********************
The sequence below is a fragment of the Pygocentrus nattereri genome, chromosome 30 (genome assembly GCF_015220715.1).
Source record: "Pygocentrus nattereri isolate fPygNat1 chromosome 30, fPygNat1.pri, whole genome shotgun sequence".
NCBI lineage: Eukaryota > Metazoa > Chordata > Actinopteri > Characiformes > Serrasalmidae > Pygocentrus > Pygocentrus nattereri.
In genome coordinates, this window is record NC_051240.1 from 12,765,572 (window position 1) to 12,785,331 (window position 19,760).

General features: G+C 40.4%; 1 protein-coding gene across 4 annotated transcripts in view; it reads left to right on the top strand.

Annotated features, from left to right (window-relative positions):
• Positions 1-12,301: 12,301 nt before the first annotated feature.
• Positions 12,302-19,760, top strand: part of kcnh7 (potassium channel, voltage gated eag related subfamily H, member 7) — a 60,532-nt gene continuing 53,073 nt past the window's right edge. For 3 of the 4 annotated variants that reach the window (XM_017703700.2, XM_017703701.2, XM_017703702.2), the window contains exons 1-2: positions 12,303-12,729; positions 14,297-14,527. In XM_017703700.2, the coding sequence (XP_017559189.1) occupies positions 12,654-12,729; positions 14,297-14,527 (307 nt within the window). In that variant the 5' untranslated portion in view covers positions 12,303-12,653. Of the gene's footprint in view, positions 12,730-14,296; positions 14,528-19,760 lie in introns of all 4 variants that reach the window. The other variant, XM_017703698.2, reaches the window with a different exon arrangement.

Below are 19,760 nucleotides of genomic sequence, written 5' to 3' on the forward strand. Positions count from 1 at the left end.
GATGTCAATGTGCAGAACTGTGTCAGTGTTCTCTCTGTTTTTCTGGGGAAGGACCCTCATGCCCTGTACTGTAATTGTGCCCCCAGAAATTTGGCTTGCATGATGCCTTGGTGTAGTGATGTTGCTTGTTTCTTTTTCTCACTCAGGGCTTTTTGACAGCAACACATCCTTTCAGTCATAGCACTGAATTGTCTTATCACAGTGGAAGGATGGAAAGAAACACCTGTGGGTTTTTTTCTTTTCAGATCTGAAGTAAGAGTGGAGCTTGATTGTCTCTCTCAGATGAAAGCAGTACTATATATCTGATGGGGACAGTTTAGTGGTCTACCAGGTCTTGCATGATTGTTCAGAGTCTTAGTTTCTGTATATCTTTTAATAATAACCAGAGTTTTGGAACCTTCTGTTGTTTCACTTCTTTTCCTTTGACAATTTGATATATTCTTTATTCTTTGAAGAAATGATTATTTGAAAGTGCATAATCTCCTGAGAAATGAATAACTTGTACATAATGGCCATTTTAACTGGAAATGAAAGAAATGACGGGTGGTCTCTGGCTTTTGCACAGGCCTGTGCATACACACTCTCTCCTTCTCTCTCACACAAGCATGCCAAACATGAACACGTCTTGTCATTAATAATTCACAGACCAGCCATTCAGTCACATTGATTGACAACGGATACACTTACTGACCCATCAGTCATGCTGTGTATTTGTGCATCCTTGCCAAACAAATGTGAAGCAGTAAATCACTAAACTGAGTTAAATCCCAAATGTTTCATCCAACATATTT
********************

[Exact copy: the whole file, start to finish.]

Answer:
The sequence below is a fragment of the Pygocentrus nattereri genome, chromosome 30 (genome assembly GCF_015220715.1).
Source record: "Pygocentrus nattereri isolate fPygNat1 chromosome 30, fPygNat1.pri, whole genome shotgun sequence".
NCBI lineage: Eukaryota > Metazoa > Chordata > Actinopteri > Characiformes > Serrasalmidae > Pygocentrus > Pygocentrus nattereri.
In genome coordinates, this window is record NC_051240.1 from 12,765,572 (window position 1) to 12,785,331 (window position 19,760).

General features: G+C 40.4%; 1 protein-coding gene across 4 annotated transcripts in view; it reads left to right on the top strand.

Annotated features, from left to right (window-relative positions):
• Positions 1-12,301: 12,301 nt before the first annotated feature.
• Positions 12,302-19,760, top strand: part of kcnh7 (potassium channel, voltage gated eag related subfamily H, member 7) — a 60,532-nt gene continuing 53,073 nt past the window's right edge. For 3 of the 4 annotated variants that reach the window (XM_017703700.2, XM_017703701.2, XM_017703702.2), the window contains exons 1-2: positions 12,303-12,729; positions 14,297-14,527. In XM_017703700.2, the coding sequence (XP_017559189.1) occupies positions 12,654-12,729; positions 14,297-14,527 (307 nt within the window). In that variant the 5' untranslated portion in view covers positions 12,303-12,653. Of the gene's footprint in view, positions 12,730-14,296; positions 14,528-19,760 lie in introns of all 4 variants that reach the window. The other variant, XM_017703698.2, reaches the window with a different exon arrangement.

Below are 19,760 nucleotides of genomic sequence, written 5' to 3' on the forward strand. Positions count from 1 at the left end.
GATGTCAATGTGCAGAACTGTGTCAGTGTTCTCTCTGTTTTTCTGGGGAAGGACCCTCATGCCCTGTACTGTAATTGTGCCCCCAGAAATTTGGCTTGCATGATGCCTTGGTGTAGTGATGTTGCTTGTTTCTTTTTCTCACTCAGGGCTTTTTGACAGCAACACATCCTTTCAGTCATAGCACTGAATTGTCTTATCACAGTGGAAGGATGGAAAGAAACACCTGTGGGTTTTTTTCTTTTCAGATCTGAAGTAAGAGTGGAGCTTGATTGTCTCTCTCAGATGAAAGCAGTACTATATATCTGATGGGGACAGTTTAGTGGTCTACCAGGTCTTGCATGATTGTTCAGAGTCTTAGTTTCTGTATATCTTTTAATAATAACCAGAGTTTTGGAACCTTCTGTTGTTTCACTTCTTTTCCTTTGACAATTTGATATATTCTTTATTCTTTGAAGAAATGATTATTTGAAAGTGCATAATCTCCTGAGAAATGAATAACTTGTACATAATGGCCATTTTAACTGGAAATGAAAGAAATGACGGGTGGTCTCTGGCTTTTGCACAGGCCTGTGCATACACACTCTCTCCTTCTCTCTCACACAAGCATGCCAAACATGAACACGTCTTGTCATTAATAATTCACAGACCAGCCATTCAGTCACATTGATTGACAACGGATACACTTACTGACCCATCAGTCATGCTGTGTATTTGTGCATCCTTGCCAAACAAATGTGAAGCAGTAAATCACTAAACTGAGTTAAATCCCAAATGTTTCATCCAACATATTT